[¶5] Bureau of Criminal Investigation reports reflect that on August 22, 2012, an agent interviewed six petition circulators and all six circulators admitted they had forged signatures on petitions circulated by them. One circulator admitted that "every signature he turned in" was forged. Another circulator could not estimate the percentage of legitimate signatures he obtained, but thought he turned in "more legitimate signatures tha[n] forged signatures." Another circulator "had no idea the number of signatures he forged versus the number of legitimate signatures he obtained." Another circulator "estimated that about half (1/2) the signatures he turned in were legitimately obtained signatures." Another circulator stated "most of the signatures he turned in . . . were forged." Another circulator stated "over half (1/2) of the signatures he turned in were forged signatures." The investigative reports state an agent met with the circulators and they "indicated that [they] would not be able to identify any legitimate signatures [they] obtained with a level of confidence that [they] would be willing to sign a petition circulator affidavit indicating the signatures were legitimately obtained."

[¶6] On September 4, 2012, the Secretary of State sent the Chairman of the Sponsoring Committee a letter, stating the Secretary of State had reviewed the sufficiency of the submitted petitions and notifying the Chairman the measure did not satisfy threshold signature requirements for placement on the November 6, 2012, general election ballot:

As summarized on the next page, the review conducted by my office (and based on an investigation conducted by the Bureau of Criminal Investigation) revealed that I am unable to accept at least 7,559 signatures. When that number is subtracted from the 20,092 signatures that were submitted on the petitions, the remaining balance is 12,533 or 919 signatures fewer than the required threshold of 13,452. The Secretary of State identified 6,045 signatures gathered by circulators who were "unwilling to re-affirm with their signature[s]" a circulator's affidavit in language following N.D.C.C. § 16.1-01-09(3). The Secretary of State also identified 1,514 additional signatures that could not be accepted for other reasons, including "bogus names, circulator from out-of-state, petition not circulated in its entirety, no address associated with signature, only a first name or a last name, no name, signature with out-of-state address, some person signed their own name and that of spouse/friend, no date appears on signature line beginning with first line, no date appears on signature line at the end, [and] date of signature was after the date the notarial act was executed." The Secretary of State indicated "[t]here was no random selection made of 2,000 names from the petitions for mailing postcards because the circulators had already indicated they would not re-affirm that all the signatures were genuine on the petitions they claimed to have circulated."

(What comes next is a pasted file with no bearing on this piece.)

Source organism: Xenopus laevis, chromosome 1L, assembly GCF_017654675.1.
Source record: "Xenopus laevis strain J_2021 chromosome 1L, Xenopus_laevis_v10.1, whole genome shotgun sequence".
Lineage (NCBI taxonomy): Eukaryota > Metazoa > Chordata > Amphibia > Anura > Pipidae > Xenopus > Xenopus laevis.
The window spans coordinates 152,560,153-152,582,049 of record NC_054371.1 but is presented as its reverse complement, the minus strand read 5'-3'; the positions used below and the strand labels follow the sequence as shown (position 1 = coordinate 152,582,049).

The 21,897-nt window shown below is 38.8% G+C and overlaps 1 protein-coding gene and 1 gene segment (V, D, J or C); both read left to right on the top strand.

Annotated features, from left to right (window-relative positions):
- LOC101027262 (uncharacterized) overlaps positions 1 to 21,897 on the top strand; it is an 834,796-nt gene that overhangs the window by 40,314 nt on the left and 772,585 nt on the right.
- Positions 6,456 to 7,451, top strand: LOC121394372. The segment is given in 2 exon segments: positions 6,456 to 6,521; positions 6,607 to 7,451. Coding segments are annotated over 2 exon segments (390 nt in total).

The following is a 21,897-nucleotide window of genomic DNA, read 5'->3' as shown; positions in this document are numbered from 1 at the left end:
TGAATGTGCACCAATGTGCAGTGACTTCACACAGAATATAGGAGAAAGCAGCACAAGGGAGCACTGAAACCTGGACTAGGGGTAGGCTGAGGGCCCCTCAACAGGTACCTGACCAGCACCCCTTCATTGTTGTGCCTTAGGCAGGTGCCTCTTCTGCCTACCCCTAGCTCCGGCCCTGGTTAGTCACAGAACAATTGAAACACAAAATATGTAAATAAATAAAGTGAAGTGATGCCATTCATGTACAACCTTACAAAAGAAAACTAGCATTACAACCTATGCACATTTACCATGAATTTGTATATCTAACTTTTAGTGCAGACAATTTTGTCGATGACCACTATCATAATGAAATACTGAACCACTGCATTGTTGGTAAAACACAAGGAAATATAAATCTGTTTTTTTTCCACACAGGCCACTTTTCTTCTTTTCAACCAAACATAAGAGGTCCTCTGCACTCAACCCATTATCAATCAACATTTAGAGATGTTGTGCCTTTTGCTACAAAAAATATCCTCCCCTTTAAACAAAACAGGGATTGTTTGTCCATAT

[¶7] On September 10, 2012, the Secretary of State "certif[ied to County Election Officials] the contests, candidates, and measures (including ballot language) that will appear on the ballot" for the November 6, 2012, general election. On September 14, 2012, the Chairman of the Sponsoring Committee asked this Court to "exercise its original jurisdiction and issue an order instructing the Secretary of State to place the initiated measure on the November 6, 2012, general election ballot and issue an immediate injunction preventing the Secretary of State from approving or printing any ballots until a ruling from this Court is made." After a responsive brief by the Secretary of State and a reply brief by the Chairman of the Sponsoring Committee and because of time constraints for placing the initiative measure on the November 6, 2012, ballot, we issued a dispositive order on September 19, 2012, denying the requested relief and stating a written opinion would be filed at a later date. See Bolinske, 2008 ND 180, ¶ 1, 756 N.W.2d 336; Municipal Servs. Corp., 490 N.W.2d at 701. II

[¶8] Under N.D. Const. art. III, "the people reserve the power to propose and enact laws by the initiative." N.D. Const. art. III, § 1. The provisions of N.D. Const. art. III, are self-executing and mandatory; however, the legislature may enact laws to facilitate and safeguard, but not to hamper, restrict, or impair the people's legislative powers. N.D. Const. art. III, § 1. The people's power to initiate legislation is a fundamental right, and we construe constitutional and statutory provisions liberally in favor of the people's exercise of their power. Thompson, 2010 ND 174, ¶ 11, 788 N.W.2d 586; Husebye v. Jaeger, 534 N.W.2d 811, 814 (N.D. 1995); Hernett v. Meier, 173 N.W.2d 907, 911 (N.D. 1970).

[¶9] After the Secretary of State approves an initiative petition for circulation under N.D. Const. art. III, § 2, the "petition shall be circulated only by electors" and the elector circulators "shall swear thereon that the electors who have signed the petition did so in their presence." N.D. Const. art. III, § 3. Under N.D. Const. art. III, § 3, "[e]ach elector signing a petition shall also write in the date of signing and his post-office address." "An initiative petition shall be submitted [to the Secretary of State] not less than ninety days before the statewide election at which the measure is to be voted upon." N.D. Const. art. III, § 5.